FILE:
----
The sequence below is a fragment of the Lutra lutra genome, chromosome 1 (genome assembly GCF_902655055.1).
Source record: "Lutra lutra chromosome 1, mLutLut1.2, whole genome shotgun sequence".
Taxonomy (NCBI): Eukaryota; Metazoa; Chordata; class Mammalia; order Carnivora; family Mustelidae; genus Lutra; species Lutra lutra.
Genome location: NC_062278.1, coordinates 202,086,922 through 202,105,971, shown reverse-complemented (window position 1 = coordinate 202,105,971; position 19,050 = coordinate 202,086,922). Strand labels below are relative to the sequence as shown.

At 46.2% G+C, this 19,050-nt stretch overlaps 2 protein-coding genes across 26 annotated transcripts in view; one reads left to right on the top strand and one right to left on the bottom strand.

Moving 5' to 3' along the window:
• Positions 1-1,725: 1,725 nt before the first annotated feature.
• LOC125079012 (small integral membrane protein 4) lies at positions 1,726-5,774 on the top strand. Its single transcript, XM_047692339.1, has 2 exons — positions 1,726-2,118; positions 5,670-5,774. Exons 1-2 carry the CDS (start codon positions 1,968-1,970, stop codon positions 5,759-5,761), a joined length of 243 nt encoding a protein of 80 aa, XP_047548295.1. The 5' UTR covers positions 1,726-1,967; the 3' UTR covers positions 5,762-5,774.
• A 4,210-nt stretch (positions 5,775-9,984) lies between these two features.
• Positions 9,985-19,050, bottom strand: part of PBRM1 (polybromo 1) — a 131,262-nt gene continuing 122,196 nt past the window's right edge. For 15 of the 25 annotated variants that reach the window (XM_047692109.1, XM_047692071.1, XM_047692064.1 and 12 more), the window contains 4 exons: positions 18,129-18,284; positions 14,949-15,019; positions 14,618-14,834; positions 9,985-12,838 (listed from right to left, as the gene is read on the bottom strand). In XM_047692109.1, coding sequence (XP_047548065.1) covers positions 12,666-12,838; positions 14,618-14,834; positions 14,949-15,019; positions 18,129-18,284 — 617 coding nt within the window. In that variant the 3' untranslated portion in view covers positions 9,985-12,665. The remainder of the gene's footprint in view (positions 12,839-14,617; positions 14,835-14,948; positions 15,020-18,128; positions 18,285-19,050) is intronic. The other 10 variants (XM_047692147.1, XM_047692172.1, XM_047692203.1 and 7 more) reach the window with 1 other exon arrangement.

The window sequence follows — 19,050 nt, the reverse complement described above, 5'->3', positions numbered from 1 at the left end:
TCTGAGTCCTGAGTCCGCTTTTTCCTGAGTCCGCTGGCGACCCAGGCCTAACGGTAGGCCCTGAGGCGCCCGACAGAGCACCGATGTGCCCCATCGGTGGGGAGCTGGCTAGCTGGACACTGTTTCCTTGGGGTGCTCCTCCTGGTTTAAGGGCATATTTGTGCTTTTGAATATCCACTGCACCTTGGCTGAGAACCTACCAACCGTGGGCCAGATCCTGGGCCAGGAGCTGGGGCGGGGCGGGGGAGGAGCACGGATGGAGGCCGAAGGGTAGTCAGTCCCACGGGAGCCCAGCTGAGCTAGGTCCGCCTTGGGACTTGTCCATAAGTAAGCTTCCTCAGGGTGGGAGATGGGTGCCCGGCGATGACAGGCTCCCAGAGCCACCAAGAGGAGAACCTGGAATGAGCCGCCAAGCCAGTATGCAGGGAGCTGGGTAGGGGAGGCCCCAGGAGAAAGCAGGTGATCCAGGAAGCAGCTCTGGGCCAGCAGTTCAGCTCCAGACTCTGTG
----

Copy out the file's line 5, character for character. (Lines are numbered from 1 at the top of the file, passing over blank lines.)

At 46.2% G+C, this 19,050-nt stretch overlaps 2 protein-coding genes across 26 annotated transcripts in view; one reads left to right on the top strand and one right to left on the bottom strand.